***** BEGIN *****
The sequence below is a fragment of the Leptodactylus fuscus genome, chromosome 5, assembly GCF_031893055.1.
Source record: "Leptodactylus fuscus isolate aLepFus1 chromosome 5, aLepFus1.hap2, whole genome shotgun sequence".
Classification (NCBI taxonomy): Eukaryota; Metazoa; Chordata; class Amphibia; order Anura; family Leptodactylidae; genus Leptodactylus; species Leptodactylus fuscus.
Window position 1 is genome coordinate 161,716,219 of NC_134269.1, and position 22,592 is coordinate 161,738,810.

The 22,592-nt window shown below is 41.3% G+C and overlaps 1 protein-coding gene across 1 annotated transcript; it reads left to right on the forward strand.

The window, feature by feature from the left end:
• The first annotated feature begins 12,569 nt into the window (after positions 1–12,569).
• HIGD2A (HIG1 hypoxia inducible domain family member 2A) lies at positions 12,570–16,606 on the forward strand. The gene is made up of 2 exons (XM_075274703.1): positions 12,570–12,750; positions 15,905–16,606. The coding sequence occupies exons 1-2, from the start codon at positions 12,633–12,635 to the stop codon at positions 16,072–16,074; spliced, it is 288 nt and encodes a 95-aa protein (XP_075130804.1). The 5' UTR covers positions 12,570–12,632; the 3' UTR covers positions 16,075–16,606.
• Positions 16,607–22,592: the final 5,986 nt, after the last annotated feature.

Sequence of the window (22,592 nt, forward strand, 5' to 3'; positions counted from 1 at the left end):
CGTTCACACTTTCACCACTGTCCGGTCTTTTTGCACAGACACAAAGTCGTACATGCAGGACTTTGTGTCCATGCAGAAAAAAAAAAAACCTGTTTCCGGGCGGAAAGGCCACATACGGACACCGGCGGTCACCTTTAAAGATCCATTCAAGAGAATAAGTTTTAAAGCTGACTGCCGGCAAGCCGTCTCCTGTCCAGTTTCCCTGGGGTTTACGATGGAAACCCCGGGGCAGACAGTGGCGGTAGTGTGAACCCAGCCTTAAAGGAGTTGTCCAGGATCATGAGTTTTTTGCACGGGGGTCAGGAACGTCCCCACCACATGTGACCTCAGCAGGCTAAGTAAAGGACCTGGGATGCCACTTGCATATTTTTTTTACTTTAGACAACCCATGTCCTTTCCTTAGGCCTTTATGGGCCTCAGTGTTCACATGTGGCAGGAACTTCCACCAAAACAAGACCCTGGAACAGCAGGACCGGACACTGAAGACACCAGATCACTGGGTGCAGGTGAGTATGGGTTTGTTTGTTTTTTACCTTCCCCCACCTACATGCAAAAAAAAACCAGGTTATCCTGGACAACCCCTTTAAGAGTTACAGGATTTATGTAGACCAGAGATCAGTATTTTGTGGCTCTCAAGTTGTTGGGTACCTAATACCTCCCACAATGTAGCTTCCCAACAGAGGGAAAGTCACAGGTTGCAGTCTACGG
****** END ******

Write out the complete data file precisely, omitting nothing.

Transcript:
The sequence below is a fragment of the Leptodactylus fuscus genome, chromosome 5, assembly GCF_031893055.1.
Source record: "Leptodactylus fuscus isolate aLepFus1 chromosome 5, aLepFus1.hap2, whole genome shotgun sequence".
Classification (NCBI taxonomy): Eukaryota; Metazoa; Chordata; class Amphibia; order Anura; family Leptodactylidae; genus Leptodactylus; species Leptodactylus fuscus.
Window position 1 is genome coordinate 161,716,219 of NC_134269.1, and position 22,592 is coordinate 161,738,810.

The 22,592-nt window shown below is 41.3% G+C and overlaps 1 protein-coding gene across 1 annotated transcript; it reads left to right on the forward strand.

The window, feature by feature from the left end:
• The first annotated feature begins 12,569 nt into the window (after positions 1–12,569).
• HIGD2A (HIG1 hypoxia inducible domain family member 2A) lies at positions 12,570–16,606 on the forward strand. The gene is made up of 2 exons (XM_075274703.1): positions 12,570–12,750; positions 15,905–16,606. The coding sequence occupies exons 1-2, from the start codon at positions 12,633–12,635 to the stop codon at positions 16,072–16,074; spliced, it is 288 nt and encodes a 95-aa protein (XP_075130804.1). The 5' UTR covers positions 12,570–12,632; the 3' UTR covers positions 16,075–16,606.
• Positions 16,607–22,592: the final 5,986 nt, after the last annotated feature.

Sequence of the window (22,592 nt, forward strand, 5' to 3'; positions counted from 1 at the left end):
CGTTCACACTTTCACCACTGTCCGGTCTTTTTGCACAGACACAAAGTCGTACATGCAGGACTTTGTGTCCATGCAGAAAAAAAAAAAACCTGTTTCCGGGCGGAAAGGCCACATACGGACACCGGCGGTCACCTTTAAAGATCCATTCAAGAGAATAAGTTTTAAAGCTGACTGCCGGCAAGCCGTCTCCTGTCCAGTTTCCCTGGGGTTTACGATGGAAACCCCGGGGCAGACAGTGGCGGTAGTGTGAACCCAGCCTTAAAGGAGTTGTCCAGGATCATGAGTTTTTTGCACGGGGGTCAGGAACGTCCCCACCACATGTGACCTCAGCAGGCTAAGTAAAGGACCTGGGATGCCACTTGCATATTTTTTTTACTTTAGACAACCCATGTCCTTTCCTTAGGCCTTTATGGGCCTCAGTGTTCACATGTGGCAGGAACTTCCACCAAAACAAGACCCTGGAACAGCAGGACCGGACACTGAAGACACCAGATCACTGGGTGCAGGTGAGTATGGGTTTGTTTGTTTTTTACCTTCCCCCACCTACATGCAAAAAAAAACCAGGTTATCCTGGACAACCCCTTTAAGAGTTACAGGATTTATGTAGACCAGAGATCAGTATTTTGTGGCTCTCAAGTTGTTGGGTACCTAATACCTCCCACAATGTAGCTTCCCAACAGAGGGAAAGTCACAGGTTGCAGTCTACGG